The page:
The Melbourne Journal of International Law (MJIL) is Australia’s premier peer-reviewed international law journal.
Past contributors have included two former Justices of the High Court of Australia, former Prime Minister of Australia Sir Malcolm Fraser AC CH, Professor Hilary Charlesworth AM, Phillippe Sands QC and Professor James Crawford.
MJIL is edited and managed by an Editorial Board of more than 60 law students overseen by three editors. All members of MJIL are students at Melbourne Law School.
The Advisory Board is composed of Melbourne Law School faculty members. The Advisory Board provides guidance to the Editorial Board on matters of content and policy
Honorary Advisory Board
The Honorary Advisory Board is composed of scholars and legal practitioners who have made an outstanding contribution to international law and who have contributed to MJIL and its running.
The Melbourne Journal of International Law supports open access to legal scholarship. All articles published in MJIL are available on this site.
The next issue of MJIL will be published in July 2016.
Subscriptions to the Melbourne Journal of International Law are available in Australia and internationally.
Submissions are now being accepted for vol 17(2).
MJIL publishes issues in July and December each year. MJIL now accepts submissions for consideration on a rolling basis and publishes articles as advance copies on the MJIL website as soon as they are ready for publication. The deadlines for inclusion in each hard-copy of MJIL remain 31 January and 1 July respectively.
Any author wishing to have their article, commentary, case note or review considered for publication in MJIL must send their manuscript as a Microsoft Word document to email@example.com, along with a copy of the signed Publication Policy.
All articles, commentaries and case notes published in MJIL are refereed. No submissions will be sent to a referee, nor considered for publication, unless a signed copy of the Publication Policy is returned to the Editors. As stated in the Publication Policy, authors must declare if they have submitted their manuscripts to other journals for publication.
All submissions should comply with the Australian Guide to Legal Citation, which can be viewed here.
Types of Submissions
MJIL welcomes the following types of submissions:
- Articles: A detailed exploration of topical and engaging international law issues with a suitable methodology. The word length should be in the vicinity of 10 000 words (including an abstract of up to 250 words). We also accept articles both shorter and longer in length (up to 18 000 words).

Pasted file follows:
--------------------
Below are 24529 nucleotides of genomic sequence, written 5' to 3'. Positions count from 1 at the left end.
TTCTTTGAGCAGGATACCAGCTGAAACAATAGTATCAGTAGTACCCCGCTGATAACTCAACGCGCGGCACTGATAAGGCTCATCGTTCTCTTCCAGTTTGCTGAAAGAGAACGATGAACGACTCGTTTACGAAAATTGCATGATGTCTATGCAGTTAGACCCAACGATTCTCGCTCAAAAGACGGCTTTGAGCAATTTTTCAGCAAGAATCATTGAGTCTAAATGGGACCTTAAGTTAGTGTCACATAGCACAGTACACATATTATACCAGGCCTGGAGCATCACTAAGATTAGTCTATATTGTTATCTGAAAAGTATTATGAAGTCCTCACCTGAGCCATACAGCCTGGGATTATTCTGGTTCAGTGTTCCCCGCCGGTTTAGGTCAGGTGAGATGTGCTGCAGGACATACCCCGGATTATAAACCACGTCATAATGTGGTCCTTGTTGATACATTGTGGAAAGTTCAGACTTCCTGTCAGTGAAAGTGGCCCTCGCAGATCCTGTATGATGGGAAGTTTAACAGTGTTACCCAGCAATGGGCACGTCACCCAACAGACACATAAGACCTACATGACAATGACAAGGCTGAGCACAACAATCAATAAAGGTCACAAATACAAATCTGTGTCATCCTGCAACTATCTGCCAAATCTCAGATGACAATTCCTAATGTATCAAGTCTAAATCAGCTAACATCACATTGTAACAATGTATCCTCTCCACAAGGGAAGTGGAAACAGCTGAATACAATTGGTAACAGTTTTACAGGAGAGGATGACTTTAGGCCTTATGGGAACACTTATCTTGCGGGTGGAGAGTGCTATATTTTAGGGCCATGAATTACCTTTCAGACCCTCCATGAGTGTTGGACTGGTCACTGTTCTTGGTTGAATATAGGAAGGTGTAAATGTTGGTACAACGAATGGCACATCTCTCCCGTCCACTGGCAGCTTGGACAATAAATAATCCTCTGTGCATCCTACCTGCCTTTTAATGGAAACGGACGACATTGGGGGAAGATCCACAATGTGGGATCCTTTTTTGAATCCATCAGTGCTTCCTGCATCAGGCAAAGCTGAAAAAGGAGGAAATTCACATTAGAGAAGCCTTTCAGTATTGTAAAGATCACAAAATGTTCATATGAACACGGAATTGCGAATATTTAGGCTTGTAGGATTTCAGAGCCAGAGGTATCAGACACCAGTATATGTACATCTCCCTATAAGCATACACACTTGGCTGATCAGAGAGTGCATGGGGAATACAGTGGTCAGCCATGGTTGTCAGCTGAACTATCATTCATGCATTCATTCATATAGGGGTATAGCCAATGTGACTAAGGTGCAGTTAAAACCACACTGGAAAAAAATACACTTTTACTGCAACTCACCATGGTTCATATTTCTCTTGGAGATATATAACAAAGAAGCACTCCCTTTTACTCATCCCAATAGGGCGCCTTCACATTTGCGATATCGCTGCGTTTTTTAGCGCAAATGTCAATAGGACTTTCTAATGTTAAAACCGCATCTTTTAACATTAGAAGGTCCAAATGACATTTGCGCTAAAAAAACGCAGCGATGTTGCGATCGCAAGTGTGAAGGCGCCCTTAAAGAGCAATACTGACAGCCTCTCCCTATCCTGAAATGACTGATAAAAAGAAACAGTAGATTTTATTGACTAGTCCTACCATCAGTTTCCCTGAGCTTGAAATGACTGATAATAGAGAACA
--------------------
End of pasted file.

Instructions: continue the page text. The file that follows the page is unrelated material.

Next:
- Case Notes: A detailed examination of developments in recent case law and the practical implications for that area of international law. The word length should be in the vicinity of 5000–7000 words.
- Commentaries: A discussion of significant, topical and recent international law developments and the practical implications for that area of law. The word length should be in the vicinity of 5000–7000 words.
- Review Essays: A discussion that provides a summary of the contents of a recently published book and, most importantly, places it in the context of current trends or debates regarding the area of international law specific to the book. The word length should be in the vicinity of 5000–7000 words.
- Book Reviews: A short discussion that provides a summary of the contents of a recently published book. The word length should be in the vicinity of 2500 words.
All submissions must be fully referenced (footnotes are not included in word counts) and be relevant for an international audience of legal academics, students, policymakers and practitioners.
MJIL's submission process has several steps. The Editors review every manuscript which is received and make a decision, on the basis of a number of considerations, as to whether the submission will be sent to referees. The Editors endeavour to notify authors of their decision on whether to proceed with the refereeing process within two weeks of receiving a submission. Not every submission received by MJIL is sent to referees.
Submissions which proceed past the initial stage go through a double-blind peer review process in which they are reviewed by at least two experts in the subject area of the submission. The Editors make a decision as to whether to proceed with publication on the basis of the reports received from referees. Although MJIL endeavours to provide authors with a timely decision on whether their submission will proceed to publication, the referee process can take time, particularly if the referees suggest publication of a manuscript with minor or major changes.
If a manuscript is sent to referees, MJIL suggests that authors allow 8–10 weeks for a decision from the date the Editors receive the manuscript and completed Publication Policy.